It Only Means What It Means to You: On the Question of Staying for Awards

Steve and I are right about in the middle of the screen.
Steve and I are right about in the middle of the screen.

Saturday, I ran a local 10K race with some USC kids — though I don’t think they like it when I call them “kids” — and my roommate, Natalie. I won (out of the women, duh), which isn’t really a normal occurrence for me at 10Ks. And, that’s great. It is. I fought for it when the girl in second passed me at halfway and I had to come back on her. Coming back on someone is never easy. Dropping everything I had the last two miles, especially on such a massively hilly course, wasn’t easy either.

But, it was just a race I ran to see where I was at. Arguably, if Steve hadn’t run it with me, I would have bailed out mentally. Arguably, I did bail out somewhat mentally. I don’t know that I ran the absolute hardest I could the whole time. So, it’s not as if I was incredibly impressed with or proud of my effort or of the work that went into it. I was happy with how I did, given everything lately, and that was that.

The question, then, once you’re done cooling down and changing into dry clothes and getting a post-race massage and hanging out, is: Should you stay for awards?

I don’t want to be a dick — in fact, that’s been a November resolution of mine — and I, certainly, don’t want to disrespect anyone’s effort who was behind me. If they ran their hardest and they’re happy with their work, then they should be proud of that, regardless of any other runner out there. But, after over an hour of hanging out, I also just wanted to go home. I had slept four hours the night before and was so tired. And, I had driven down with Natalie and didn’t want to waste her time. I don’t need a plaque. I don’t care about getting a plaque. It wouldn’t mean anything to me, because it wouldn’t be reflective of anything I had put in to get there. How I ran is how I ran, regardless of a medal or a trophy. And, the rewards are only as valuable as they are to you personally.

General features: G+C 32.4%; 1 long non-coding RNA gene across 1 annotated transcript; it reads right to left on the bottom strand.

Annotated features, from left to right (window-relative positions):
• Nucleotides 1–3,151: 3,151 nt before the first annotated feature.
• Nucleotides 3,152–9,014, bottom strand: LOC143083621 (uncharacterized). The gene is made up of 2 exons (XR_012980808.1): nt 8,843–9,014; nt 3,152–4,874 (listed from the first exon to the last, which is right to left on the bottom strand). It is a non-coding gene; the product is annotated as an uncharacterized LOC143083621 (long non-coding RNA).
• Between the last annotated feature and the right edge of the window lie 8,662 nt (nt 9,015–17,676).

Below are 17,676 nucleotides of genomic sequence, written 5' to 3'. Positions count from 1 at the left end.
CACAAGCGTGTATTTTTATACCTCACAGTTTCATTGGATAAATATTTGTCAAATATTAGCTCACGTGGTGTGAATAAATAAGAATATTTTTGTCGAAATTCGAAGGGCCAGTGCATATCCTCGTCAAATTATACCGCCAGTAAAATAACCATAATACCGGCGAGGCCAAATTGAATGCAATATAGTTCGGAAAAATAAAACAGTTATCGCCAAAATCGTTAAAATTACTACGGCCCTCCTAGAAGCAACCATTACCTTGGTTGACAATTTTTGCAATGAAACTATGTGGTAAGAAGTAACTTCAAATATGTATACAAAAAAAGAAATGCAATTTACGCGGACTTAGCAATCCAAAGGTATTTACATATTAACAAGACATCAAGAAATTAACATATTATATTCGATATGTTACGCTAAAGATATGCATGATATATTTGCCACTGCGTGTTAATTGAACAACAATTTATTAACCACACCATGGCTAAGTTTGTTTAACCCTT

Eventually, I designated a USC kid to pretend to be me and we went home. But, I kept thinking about that.

Steve told me once that I should always stay for awards because soon I won’t win anything anymore. That’s probably true. But, whether it’s true or not, that can’t make winning mean something to me. The only thing that can make something matter is if it matters to you.

I’m sure there were some people out there running that 10K (or the half-marathon or the 5K) who had trained hard for it and put everything out there to do the best they could. If they ran slower than I did that doesn’t change the fact that they should be more excited about their race than I was about mine. I’ve also done races where I’ve lost to friends who were, at the same time, upset about how slow they went — minutes and minutes faster than me.

One of the trickiest things about races is that, even though you race to race and you want to beat the other people out there, you can only really compare yourself within the spectrum of yourself. And, there’s nothing wrong with that. Me not staying for awards shouldn’t change the fact that someone else loves their award. And, if I work insanely hard and manage to podium in my age group at the L.A. Marathon, my pride shouldn’t change just because I know people who will run 20 minutes faster and be bummed. It only means what it means to you.

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